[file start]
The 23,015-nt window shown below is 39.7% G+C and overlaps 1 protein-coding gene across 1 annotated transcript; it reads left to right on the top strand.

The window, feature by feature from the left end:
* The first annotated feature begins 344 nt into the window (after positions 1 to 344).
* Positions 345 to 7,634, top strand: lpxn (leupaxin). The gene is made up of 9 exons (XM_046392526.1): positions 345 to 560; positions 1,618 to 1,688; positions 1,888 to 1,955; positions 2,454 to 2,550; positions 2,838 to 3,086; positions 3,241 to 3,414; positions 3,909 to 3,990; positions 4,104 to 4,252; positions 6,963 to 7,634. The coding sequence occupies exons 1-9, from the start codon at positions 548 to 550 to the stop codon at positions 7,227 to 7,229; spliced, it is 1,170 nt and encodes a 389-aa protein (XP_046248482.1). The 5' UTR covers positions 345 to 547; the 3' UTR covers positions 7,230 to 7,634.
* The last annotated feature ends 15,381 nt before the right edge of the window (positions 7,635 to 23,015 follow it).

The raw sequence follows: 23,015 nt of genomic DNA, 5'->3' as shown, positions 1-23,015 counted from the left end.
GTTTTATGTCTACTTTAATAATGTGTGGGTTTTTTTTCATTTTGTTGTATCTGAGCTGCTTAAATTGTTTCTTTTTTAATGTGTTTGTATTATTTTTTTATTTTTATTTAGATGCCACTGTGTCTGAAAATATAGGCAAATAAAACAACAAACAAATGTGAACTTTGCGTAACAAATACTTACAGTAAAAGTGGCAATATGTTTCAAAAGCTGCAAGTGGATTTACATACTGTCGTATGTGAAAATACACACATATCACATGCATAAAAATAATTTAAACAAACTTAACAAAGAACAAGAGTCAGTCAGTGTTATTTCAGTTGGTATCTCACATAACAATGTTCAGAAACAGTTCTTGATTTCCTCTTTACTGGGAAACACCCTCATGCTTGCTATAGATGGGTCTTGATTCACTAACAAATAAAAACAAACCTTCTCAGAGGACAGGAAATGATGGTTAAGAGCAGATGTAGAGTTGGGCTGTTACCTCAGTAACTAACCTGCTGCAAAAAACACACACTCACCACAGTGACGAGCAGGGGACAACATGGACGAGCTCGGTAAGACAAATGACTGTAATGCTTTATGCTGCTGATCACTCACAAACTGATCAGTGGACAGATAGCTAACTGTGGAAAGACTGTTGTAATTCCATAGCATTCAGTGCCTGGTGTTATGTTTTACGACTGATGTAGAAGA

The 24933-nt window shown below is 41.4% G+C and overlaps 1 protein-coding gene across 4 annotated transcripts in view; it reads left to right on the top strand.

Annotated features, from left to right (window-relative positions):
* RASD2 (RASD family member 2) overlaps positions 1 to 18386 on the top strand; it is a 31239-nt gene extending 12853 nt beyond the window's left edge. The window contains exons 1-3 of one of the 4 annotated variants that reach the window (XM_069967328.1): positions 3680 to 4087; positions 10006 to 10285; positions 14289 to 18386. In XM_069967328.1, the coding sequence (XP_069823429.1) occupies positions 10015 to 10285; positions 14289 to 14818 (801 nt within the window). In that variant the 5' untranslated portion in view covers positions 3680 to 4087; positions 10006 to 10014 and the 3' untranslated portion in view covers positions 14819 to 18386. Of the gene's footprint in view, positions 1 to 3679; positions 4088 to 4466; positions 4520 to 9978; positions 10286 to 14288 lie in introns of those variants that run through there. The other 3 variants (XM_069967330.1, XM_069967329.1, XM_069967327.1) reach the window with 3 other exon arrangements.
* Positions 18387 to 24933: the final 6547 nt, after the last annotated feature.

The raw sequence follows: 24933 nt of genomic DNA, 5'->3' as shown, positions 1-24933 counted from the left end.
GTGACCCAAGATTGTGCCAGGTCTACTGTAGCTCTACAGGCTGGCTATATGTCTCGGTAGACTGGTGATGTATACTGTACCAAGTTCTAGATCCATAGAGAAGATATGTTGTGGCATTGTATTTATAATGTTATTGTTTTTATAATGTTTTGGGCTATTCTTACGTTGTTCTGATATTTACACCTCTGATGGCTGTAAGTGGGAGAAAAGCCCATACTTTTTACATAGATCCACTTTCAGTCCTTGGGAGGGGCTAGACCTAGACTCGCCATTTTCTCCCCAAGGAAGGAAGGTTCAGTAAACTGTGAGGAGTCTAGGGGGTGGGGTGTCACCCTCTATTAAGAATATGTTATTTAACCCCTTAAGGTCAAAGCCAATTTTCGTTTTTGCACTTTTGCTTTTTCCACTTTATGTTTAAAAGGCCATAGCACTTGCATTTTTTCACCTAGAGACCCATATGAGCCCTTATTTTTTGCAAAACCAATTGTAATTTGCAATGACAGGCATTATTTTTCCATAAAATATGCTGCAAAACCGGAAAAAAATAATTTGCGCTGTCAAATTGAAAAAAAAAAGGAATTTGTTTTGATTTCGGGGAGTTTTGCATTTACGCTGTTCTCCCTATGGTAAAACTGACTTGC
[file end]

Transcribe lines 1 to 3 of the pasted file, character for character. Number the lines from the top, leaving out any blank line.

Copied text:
The 23,015-nt window shown below is 39.7% G+C and overlaps 1 protein-coding gene across 1 annotated transcript; it reads left to right on the top strand.

The window, feature by feature from the left end:
* The first annotated feature begins 344 nt into the window (after positions 1 to 344).